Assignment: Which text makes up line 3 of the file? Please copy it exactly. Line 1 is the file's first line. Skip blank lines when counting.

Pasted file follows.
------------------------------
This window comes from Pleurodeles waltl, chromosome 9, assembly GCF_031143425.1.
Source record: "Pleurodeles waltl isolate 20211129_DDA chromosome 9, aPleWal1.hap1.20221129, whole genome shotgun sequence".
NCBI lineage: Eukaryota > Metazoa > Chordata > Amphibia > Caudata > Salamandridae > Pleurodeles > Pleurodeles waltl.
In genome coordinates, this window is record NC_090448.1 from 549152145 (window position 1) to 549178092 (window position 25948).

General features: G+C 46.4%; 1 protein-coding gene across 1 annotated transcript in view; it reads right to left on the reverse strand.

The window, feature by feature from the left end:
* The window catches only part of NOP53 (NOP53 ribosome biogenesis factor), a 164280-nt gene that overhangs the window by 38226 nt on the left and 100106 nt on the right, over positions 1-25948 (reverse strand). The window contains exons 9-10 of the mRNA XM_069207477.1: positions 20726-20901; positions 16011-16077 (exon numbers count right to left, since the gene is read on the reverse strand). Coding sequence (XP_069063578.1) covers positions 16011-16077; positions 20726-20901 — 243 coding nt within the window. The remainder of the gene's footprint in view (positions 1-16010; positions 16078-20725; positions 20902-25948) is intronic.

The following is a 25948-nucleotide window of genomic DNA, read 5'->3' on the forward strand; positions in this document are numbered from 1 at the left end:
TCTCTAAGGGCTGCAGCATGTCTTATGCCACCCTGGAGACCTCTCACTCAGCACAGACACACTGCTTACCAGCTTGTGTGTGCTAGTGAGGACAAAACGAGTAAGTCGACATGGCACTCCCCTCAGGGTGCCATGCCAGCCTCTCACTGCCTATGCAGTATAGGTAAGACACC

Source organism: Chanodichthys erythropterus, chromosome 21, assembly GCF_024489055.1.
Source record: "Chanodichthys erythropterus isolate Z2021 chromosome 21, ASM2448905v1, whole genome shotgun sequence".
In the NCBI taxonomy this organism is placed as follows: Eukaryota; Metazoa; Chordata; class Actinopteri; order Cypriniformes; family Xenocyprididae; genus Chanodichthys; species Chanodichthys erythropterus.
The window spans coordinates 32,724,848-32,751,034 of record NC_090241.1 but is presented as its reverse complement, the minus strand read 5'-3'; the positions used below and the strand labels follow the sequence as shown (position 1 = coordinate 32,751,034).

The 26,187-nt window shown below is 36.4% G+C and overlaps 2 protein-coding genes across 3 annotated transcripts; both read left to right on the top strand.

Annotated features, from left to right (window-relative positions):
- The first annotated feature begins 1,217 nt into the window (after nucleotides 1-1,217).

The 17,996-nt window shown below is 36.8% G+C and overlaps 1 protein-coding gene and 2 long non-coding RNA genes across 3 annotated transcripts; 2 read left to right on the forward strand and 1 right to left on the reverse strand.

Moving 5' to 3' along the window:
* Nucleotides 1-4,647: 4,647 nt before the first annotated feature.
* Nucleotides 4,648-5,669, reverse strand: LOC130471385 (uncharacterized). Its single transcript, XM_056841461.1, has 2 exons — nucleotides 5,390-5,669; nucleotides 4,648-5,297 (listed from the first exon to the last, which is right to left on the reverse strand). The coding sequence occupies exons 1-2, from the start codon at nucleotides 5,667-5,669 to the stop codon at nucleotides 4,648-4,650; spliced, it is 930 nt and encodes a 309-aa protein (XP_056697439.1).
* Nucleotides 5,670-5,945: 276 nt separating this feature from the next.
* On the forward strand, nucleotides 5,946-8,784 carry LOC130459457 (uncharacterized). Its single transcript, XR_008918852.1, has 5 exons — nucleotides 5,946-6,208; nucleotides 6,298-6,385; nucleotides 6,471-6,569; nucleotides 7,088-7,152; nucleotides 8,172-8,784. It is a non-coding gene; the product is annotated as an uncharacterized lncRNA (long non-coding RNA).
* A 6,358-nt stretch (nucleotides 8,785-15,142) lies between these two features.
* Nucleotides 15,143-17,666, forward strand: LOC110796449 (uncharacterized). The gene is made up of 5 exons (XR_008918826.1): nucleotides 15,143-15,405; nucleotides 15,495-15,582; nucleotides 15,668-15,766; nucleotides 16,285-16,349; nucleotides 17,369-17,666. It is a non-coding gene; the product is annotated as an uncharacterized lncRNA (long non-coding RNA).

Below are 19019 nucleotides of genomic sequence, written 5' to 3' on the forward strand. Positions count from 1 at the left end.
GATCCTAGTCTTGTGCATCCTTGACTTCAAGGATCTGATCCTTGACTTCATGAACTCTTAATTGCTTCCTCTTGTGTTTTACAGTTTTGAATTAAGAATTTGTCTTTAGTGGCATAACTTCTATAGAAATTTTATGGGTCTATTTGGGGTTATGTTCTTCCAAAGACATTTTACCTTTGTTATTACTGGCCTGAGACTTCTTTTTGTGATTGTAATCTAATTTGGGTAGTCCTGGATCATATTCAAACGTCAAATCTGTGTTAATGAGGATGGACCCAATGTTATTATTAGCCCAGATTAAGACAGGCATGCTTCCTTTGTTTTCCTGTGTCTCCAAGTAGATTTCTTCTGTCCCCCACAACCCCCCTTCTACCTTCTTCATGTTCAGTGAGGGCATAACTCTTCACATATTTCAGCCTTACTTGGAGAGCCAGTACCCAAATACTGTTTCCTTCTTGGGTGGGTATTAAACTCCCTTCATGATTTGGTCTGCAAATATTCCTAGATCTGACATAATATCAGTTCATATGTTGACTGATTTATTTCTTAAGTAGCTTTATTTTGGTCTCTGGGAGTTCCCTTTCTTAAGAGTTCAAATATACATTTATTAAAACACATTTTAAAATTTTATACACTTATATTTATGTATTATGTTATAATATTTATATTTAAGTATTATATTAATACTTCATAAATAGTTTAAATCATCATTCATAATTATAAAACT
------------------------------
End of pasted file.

NCBI lineage: Eukaryota > Metazoa > Chordata > Amphibia > Caudata > Salamandridae > Pleurodeles > Pleurodeles waltl.